Mortgage deals get cheaper after Bank of England postpones rate rise

Posted 3 February 2016 by Nick Parkhouse

The Bank of England looks like delaying an increase in its base rate, which is good news for those looking for competitive mortgage rate...

Homeowners looking for a mortgage in 2016 could benefit from the decision by the Bank of England to postpone a rise in interest rates. A financial analyst has revealed that the cost of mortgage deals in the UK has continued to fall, with a leading newspaper also reporting that some major lenders have cut the cost of their best products in recent weeks.

Last year, many experts predicted that the Bank of England (BoE) would raise interest rates this year from their current record low of 0.5%. Many mortgage holders had prepared themselves for an increase in payments but recent comments from the BoE suggest that the earliest rate rise may now not be seen until mid-2017.

With rates expecting to remain at their record low for an eighth year, a leading financial analyst has reported that the cost of borrowing in the UK continues to fall.

Moneyfacts say that the average two-year fixed-rate deal at 75% loan-to-value (LTV) has fallen by 0.69% in just one year, while the average five-year fixed deal at 75% LTV has dropped from 3.25% to 2.94% over the same period.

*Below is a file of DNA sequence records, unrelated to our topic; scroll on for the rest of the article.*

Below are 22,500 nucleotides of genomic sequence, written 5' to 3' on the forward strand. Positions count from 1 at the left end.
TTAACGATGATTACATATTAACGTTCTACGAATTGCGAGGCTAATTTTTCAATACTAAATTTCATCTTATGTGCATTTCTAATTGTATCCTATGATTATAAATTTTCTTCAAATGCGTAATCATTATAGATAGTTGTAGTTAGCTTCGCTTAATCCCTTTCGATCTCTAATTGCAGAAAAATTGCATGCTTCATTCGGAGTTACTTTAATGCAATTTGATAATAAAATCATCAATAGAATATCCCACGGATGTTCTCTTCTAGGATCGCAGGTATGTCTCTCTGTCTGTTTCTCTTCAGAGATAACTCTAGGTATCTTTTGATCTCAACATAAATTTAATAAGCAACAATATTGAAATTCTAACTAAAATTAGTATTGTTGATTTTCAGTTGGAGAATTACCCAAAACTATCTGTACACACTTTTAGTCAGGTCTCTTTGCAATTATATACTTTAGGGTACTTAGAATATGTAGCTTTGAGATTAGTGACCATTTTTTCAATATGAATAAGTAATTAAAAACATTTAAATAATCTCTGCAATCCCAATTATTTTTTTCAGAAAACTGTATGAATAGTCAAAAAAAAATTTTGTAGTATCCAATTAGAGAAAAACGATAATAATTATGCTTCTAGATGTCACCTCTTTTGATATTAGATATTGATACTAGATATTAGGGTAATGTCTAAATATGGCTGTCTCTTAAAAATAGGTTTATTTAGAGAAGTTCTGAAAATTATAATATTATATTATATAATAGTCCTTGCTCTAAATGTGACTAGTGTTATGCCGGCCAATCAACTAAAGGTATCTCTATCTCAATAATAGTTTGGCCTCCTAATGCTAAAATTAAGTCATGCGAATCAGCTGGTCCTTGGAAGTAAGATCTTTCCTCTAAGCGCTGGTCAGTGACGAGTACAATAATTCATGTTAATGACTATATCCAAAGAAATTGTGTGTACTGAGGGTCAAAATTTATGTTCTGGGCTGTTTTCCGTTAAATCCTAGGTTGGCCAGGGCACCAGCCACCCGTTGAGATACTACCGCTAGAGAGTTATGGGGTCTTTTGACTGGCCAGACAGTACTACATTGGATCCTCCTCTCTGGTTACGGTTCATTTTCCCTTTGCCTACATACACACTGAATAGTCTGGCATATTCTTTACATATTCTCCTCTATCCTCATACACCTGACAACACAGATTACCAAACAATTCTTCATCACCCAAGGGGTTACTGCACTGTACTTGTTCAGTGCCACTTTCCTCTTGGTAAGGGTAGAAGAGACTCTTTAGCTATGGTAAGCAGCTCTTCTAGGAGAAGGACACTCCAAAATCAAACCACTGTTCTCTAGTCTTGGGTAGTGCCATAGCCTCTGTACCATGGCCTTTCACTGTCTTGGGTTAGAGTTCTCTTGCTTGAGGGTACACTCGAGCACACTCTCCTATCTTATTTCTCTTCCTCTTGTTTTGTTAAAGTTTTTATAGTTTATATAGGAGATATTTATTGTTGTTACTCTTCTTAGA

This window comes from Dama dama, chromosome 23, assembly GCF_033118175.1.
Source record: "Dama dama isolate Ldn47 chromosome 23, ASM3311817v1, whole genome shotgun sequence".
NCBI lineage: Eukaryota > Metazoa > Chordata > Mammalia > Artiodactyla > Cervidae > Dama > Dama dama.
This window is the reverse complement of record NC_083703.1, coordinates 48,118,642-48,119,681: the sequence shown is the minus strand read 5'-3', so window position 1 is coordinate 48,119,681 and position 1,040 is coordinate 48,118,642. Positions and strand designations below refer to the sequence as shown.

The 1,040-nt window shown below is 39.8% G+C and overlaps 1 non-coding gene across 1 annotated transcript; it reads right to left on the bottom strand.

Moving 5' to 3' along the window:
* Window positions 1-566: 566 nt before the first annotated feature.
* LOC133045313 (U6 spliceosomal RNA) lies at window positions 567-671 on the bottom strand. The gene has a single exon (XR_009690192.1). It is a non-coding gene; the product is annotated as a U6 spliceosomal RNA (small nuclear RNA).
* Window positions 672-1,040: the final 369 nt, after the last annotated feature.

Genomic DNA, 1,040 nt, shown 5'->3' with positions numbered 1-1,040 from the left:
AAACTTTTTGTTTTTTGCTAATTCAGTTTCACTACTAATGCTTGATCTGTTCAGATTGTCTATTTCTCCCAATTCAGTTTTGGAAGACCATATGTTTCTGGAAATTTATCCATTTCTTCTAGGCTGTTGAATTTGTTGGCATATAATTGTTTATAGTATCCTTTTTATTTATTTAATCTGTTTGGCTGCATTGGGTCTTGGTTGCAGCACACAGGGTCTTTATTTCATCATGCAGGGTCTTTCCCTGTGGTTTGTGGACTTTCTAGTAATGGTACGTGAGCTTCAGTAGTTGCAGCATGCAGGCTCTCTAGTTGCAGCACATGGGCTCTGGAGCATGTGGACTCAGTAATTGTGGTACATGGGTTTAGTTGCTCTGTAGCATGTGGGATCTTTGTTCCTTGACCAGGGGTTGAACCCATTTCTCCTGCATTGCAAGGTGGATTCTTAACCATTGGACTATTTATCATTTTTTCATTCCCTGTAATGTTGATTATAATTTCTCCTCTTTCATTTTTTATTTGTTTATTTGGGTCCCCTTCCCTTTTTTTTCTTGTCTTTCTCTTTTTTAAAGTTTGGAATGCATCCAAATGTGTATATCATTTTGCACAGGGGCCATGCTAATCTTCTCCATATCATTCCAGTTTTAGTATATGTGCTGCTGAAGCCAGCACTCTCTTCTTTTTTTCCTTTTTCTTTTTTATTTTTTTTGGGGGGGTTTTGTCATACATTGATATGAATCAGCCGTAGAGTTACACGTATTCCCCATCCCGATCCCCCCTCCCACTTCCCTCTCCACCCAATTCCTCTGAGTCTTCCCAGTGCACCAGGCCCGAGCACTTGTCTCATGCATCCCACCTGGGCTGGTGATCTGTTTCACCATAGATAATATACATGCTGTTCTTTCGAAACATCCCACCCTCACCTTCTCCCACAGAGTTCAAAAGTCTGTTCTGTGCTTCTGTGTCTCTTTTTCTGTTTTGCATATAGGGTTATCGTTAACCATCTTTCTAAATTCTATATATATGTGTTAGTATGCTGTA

Charlotte Nelson, finance expert at Moneyfacts, says: "Rumours flourished throughout the latter part of 2015 regarding an imminent rate rise, but now that Governor of the Bank of England Mark Carney has said that it isn't quite the right time to raise base rate, many borrowers can breathe a sigh of relief – at least for the time being.

"However, it is still a question of when the Bank of England will raise interest rates rather than if, so borrowers need to take advantage of current low mortgage rates before they disappear."

The statistics come after a number of UK lenders cut the cost of their mortgage deals in response to the Bank of England's comments. This Is Money reports that the Yorkshire Building Society has cut the rates on its two- and five-year fixed rates by up to 0.5% while the Co-operative Bank and Principality Building Society have cut their rates on some deals by up to 0.2%.

Keith Osborne, editor of, says: "With the Bank of England suggesting that interest rate hikes may now be over a year away, a number of high profile lenders have once again cut the cost of borrowing. I expect other lenders to follow suit and so this spring could be an ideal time for anyone looking to lock into a cheap fixed-rate deal."


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